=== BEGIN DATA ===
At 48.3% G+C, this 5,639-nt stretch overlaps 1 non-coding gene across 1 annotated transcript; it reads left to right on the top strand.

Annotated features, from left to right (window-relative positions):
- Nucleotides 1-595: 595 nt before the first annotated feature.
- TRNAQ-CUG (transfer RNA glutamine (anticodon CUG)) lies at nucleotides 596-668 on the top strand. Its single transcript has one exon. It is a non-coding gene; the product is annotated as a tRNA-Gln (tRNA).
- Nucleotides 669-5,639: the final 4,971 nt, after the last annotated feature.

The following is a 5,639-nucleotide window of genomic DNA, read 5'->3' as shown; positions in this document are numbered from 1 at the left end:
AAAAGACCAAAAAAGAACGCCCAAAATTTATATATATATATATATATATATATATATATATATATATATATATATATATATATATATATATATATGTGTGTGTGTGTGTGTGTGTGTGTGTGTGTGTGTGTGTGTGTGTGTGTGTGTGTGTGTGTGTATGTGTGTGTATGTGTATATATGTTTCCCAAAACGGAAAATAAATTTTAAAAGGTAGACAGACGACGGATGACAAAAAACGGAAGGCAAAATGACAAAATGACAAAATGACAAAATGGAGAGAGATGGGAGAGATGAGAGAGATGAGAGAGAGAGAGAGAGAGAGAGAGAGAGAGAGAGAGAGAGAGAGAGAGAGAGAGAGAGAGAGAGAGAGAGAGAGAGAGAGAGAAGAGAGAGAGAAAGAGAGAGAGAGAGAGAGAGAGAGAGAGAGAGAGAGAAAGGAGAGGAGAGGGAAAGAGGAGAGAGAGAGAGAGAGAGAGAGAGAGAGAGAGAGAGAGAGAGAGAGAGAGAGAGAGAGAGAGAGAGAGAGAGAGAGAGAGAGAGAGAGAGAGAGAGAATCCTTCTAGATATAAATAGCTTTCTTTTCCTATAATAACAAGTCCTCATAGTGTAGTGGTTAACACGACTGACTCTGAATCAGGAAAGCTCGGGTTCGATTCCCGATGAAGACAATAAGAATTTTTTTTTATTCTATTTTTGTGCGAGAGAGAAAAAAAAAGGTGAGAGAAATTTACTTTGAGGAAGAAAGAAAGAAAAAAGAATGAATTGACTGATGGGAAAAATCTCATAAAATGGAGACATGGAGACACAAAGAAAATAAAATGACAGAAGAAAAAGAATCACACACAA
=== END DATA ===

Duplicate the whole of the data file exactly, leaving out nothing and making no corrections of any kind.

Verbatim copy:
At 48.3% G+C, this 5,639-nt stretch overlaps 1 non-coding gene across 1 annotated transcript; it reads left to right on the top strand.

Annotated features, from left to right (window-relative positions):
- Nucleotides 1-595: 595 nt before the first annotated feature.
- TRNAQ-CUG (transfer RNA glutamine (anticodon CUG)) lies at nucleotides 596-668 on the top strand. Its single transcript has one exon. It is a non-coding gene; the product is annotated as a tRNA-Gln (tRNA).
- Nucleotides 669-5,639: the final 4,971 nt, after the last annotated feature.

The following is a 5,639-nucleotide window of genomic DNA, read 5'->3' as shown; positions in this document are numbered from 1 at the left end:
AAAAGACCAAAAAAGAACGCCCAAAATTTATATATATATATATATATATATATATATATATATATATATATATATATATATATATATATATATATGTGTGTGTGTGTGTGTGTGTGTGTGTGTGTGTGTGTGTGTGTGTGTGTGTGTGTGTGTGTGTATGTGTGTGTATGTGTATATATGTTTCCCAAAACGGAAAATAAATTTTAAAAGGTAGACAGACGACGGATGACAAAAAACGGAAGGCAAAATGACAAAATGACAAAATGACAAAATGGAGAGAGATGGGAGAGATGAGAGAGATGAGAGAGAGAGAGAGAGAGAGAGAGAGAGAGAGAGAGAGAGAGAGAGAGAGAGAGAGAGAGAGAGAGAGAGAGAGAGAGAGAGAAGAGAGAGAGAAAGAGAGAGAGAGAGAGAGAGAGAGAGAGAGAGAGAGAAAGGAGAGGAGAGGGAAAGAGGAGAGAGAGAGAGAGAGAGAGAGAGAGAGAGAGAGAGAGAGAGAGAGAGAGAGAGAGAGAGAGAGAGAGAGAGAGAGAGAGAGAGAGAGAGAGAGAGAATCCTTCTAGATATAAATAGCTTTCTTTTCCTATAATAACAAGTCCTCATAGTGTAGTGGTTAACACGACTGACTCTGAATCAGGAAAGCTCGGGTTCGATTCCCGATGAAGACAATAAGAATTTTTTTTTATTCTATTTTTGTGCGAGAGAGAAAAAAAAAGGTGAGAGAAATTTACTTTGAGGAAGAAAGAAAGAAAAAAGAATGAATTGACTGATGGGAAAAATCTCATAAAATGGAGACATGGAGACACAAAGAAAATAAAATGACAGAAGAAAAAGAATCACACACAA